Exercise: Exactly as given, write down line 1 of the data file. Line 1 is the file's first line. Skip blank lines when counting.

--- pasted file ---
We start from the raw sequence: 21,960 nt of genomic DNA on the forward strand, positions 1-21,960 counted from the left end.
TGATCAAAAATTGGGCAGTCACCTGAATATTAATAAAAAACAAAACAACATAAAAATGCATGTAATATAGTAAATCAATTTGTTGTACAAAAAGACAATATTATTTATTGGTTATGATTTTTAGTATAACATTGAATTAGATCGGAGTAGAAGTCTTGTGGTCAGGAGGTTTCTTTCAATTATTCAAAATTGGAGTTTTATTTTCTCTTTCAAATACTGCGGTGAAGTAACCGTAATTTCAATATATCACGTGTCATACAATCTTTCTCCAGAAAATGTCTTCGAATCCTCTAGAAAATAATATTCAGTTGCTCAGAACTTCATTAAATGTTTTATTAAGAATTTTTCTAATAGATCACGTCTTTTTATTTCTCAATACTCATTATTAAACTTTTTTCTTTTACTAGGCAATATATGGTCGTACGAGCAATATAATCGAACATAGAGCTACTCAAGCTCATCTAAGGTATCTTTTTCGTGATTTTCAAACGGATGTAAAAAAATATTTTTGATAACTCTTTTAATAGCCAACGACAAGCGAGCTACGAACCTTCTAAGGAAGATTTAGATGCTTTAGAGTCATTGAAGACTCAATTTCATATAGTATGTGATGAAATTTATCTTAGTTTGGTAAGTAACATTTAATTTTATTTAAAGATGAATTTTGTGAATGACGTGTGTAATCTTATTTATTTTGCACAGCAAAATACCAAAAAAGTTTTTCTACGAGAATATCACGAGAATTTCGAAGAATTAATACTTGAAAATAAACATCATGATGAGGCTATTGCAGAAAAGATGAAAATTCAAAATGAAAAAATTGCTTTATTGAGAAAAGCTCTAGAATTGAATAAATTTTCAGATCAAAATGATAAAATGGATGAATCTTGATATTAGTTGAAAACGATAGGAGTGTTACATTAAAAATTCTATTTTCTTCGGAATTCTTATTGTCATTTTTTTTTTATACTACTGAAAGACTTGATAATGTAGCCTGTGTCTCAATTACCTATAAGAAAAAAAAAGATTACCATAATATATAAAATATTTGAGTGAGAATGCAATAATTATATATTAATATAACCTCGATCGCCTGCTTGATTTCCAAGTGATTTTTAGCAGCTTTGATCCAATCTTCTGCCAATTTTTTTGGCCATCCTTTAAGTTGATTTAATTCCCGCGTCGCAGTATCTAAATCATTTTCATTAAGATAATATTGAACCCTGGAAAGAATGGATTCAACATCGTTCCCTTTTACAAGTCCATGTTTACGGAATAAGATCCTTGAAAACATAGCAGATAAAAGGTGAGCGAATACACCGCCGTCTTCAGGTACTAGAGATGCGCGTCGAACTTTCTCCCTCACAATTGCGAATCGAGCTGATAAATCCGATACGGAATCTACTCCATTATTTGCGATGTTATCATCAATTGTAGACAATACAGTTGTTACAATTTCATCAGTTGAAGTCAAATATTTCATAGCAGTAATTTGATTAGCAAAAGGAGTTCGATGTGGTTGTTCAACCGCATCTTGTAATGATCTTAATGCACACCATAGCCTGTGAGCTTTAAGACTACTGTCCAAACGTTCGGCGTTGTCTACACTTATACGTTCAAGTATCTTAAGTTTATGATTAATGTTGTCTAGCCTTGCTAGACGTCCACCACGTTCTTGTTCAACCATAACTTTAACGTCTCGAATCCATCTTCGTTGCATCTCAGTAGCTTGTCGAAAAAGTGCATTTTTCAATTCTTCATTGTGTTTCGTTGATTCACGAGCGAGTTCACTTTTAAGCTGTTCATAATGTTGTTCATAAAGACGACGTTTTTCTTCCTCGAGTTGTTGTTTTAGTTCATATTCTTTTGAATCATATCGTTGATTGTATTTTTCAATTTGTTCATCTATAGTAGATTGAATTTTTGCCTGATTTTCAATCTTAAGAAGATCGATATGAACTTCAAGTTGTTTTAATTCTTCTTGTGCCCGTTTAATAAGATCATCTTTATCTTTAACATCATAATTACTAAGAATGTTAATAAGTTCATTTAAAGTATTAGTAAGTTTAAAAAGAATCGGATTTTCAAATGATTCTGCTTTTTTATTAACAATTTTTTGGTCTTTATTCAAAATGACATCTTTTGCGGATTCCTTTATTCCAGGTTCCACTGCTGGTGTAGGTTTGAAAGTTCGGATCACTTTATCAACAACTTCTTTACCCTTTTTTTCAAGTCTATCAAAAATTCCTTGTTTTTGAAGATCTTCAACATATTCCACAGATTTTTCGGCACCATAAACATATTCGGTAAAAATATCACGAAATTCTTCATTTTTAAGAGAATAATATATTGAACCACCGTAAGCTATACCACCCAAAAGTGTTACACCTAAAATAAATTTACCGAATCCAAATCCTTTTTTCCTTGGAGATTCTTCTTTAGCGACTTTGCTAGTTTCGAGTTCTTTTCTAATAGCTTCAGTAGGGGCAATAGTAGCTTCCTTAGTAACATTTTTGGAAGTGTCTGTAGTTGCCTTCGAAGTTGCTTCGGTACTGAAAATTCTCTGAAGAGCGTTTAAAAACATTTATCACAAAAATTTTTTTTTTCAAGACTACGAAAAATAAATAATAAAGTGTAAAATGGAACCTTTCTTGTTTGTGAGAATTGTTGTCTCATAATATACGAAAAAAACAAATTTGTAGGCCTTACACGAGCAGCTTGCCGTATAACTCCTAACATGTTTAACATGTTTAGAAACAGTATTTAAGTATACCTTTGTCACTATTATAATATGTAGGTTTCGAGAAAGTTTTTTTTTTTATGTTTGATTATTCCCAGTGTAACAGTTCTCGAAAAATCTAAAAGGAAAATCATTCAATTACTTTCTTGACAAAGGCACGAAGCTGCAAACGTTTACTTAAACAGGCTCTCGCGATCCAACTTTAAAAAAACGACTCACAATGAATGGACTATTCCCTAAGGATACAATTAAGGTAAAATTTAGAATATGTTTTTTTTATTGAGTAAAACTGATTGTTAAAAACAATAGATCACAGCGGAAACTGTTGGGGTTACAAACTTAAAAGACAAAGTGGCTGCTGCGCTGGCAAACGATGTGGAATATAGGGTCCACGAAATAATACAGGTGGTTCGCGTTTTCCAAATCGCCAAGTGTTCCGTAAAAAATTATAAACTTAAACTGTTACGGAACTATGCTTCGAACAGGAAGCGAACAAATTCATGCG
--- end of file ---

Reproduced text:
We start from the raw sequence: 21,960 nt of genomic DNA on the forward strand, positions 1-21,960 counted from the left end.